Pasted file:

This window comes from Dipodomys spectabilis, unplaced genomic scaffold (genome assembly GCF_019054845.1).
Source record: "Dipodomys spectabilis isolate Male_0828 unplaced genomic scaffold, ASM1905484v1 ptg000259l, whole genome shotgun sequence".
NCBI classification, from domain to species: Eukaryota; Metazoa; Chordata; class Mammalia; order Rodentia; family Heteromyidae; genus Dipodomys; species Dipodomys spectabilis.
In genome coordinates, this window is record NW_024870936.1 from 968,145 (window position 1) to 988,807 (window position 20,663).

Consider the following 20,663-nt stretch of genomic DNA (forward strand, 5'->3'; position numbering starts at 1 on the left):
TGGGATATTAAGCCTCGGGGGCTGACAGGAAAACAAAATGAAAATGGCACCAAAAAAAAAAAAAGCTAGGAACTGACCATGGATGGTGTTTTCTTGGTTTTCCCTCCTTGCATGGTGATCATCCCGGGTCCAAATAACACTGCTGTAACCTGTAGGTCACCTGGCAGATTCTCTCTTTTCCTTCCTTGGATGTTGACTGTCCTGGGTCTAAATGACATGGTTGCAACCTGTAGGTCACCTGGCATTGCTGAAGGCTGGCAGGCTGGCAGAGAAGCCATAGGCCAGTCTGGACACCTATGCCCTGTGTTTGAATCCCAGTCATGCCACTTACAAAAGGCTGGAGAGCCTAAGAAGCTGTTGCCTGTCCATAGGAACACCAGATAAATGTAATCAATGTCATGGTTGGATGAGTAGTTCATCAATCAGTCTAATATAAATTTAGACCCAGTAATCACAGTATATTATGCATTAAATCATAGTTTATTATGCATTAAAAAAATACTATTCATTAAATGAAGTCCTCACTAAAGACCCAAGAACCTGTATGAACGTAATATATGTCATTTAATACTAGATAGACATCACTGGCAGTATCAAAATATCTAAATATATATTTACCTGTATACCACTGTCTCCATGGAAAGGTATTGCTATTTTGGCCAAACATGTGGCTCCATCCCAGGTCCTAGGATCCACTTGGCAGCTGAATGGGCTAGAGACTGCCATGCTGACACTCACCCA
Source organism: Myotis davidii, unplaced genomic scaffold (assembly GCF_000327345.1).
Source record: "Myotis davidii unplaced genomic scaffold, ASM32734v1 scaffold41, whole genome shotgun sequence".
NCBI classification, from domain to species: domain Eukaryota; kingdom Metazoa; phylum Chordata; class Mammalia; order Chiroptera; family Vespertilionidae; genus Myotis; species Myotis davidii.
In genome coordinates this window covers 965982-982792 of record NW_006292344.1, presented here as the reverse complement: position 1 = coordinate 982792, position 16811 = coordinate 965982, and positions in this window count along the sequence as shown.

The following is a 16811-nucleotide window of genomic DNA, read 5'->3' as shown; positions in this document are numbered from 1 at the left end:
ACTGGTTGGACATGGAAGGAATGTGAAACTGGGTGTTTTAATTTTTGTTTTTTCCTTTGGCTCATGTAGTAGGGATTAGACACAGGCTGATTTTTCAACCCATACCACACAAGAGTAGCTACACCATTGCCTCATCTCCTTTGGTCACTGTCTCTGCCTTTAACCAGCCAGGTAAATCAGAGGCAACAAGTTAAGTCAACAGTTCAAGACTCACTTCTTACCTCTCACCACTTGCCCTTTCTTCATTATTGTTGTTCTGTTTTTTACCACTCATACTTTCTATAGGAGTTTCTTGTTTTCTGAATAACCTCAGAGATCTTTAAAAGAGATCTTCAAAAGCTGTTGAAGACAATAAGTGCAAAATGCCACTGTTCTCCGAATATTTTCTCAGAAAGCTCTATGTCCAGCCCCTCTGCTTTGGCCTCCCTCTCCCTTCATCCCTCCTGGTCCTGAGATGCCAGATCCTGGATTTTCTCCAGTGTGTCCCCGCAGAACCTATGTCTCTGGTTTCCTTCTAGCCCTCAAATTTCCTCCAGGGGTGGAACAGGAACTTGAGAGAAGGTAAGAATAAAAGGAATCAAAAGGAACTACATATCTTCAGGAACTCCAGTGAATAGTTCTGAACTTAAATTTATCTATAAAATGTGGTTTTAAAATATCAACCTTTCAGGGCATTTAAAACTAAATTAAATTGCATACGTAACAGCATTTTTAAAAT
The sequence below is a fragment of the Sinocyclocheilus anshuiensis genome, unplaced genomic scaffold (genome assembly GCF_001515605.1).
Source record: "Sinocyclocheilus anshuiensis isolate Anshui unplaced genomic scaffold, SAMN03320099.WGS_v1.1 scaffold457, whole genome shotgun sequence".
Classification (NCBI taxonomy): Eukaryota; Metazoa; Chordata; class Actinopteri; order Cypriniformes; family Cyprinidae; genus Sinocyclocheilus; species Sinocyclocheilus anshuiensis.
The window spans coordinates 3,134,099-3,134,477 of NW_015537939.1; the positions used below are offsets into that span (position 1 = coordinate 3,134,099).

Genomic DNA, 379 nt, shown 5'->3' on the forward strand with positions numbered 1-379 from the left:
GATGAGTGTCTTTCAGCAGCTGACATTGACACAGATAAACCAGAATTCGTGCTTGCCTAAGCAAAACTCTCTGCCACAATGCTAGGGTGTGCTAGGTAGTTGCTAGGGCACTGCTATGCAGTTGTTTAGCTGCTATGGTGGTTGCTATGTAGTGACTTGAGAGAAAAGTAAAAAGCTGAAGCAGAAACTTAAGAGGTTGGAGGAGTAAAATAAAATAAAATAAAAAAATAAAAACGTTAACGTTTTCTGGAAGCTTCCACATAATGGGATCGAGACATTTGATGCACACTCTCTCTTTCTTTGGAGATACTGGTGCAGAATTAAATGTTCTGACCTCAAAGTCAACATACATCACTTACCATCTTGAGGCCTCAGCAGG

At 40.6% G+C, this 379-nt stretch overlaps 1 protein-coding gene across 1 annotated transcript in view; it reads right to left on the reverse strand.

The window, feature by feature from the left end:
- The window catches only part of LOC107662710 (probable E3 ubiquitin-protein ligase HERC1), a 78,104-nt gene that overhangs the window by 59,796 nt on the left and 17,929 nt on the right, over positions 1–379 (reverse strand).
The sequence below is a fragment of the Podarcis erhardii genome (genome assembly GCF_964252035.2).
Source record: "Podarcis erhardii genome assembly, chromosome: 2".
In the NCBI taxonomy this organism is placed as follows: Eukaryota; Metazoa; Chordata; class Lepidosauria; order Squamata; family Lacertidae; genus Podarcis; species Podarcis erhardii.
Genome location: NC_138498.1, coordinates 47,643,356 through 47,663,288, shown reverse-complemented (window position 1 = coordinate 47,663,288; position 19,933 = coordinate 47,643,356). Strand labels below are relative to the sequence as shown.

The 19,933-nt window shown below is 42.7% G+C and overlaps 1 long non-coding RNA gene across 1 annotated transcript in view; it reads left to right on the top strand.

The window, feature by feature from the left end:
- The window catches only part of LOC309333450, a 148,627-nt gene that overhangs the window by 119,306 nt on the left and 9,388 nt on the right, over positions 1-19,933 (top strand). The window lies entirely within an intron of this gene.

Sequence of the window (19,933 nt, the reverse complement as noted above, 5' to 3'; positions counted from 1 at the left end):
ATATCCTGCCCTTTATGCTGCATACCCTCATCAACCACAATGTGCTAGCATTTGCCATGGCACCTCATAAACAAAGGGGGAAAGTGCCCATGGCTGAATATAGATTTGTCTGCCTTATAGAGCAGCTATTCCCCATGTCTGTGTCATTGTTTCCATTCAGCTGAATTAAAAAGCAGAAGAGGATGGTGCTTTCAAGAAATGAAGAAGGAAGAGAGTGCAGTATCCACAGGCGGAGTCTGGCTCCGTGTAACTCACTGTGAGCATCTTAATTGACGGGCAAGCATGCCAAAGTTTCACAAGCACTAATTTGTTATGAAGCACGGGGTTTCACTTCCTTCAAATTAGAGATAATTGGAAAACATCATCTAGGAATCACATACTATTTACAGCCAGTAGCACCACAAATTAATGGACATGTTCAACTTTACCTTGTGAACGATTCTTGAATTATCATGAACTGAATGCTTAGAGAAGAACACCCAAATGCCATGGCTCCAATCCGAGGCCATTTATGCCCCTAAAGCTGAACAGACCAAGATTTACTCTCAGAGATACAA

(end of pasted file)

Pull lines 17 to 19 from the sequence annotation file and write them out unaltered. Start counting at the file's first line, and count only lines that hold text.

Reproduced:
Genomic DNA, 379 nt, shown 5'->3' on the forward strand with positions numbered 1-379 from the left:
GATGAGTGTCTTTCAGCAGCTGACATTGACACAGATAAACCAGAATTCGTGCTTGCCTAAGCAAAACTCTCTGCCACAATGCTAGGGTGTGCTAGGTAGTTGCTAGGGCACTGCTATGCAGTTGTTTAGCTGCTATGGTGGTTGCTATGTAGTGACTTGAGAGAAAAGTAAAAAGCTGAAGCAGAAACTTAAGAGGTTGGAGGAGTAAAATAAAATAAAATAAAAAAATAAAAACGTTAACGTTTTCTGGAAGCTTCCACATAATGGGATCGAGACATTTGATGCACACTCTCTCTTTCTTTGGAGATACTGGTGCAGAATTAAATGTTCTGACCTCAAAGTCAACATACATCACTTACCATCTTGAGGCCTCAGCAGG

At 40.6% G+C, this 379-nt stretch overlaps 1 protein-coding gene across 1 annotated transcript in view; it reads right to left on the reverse strand.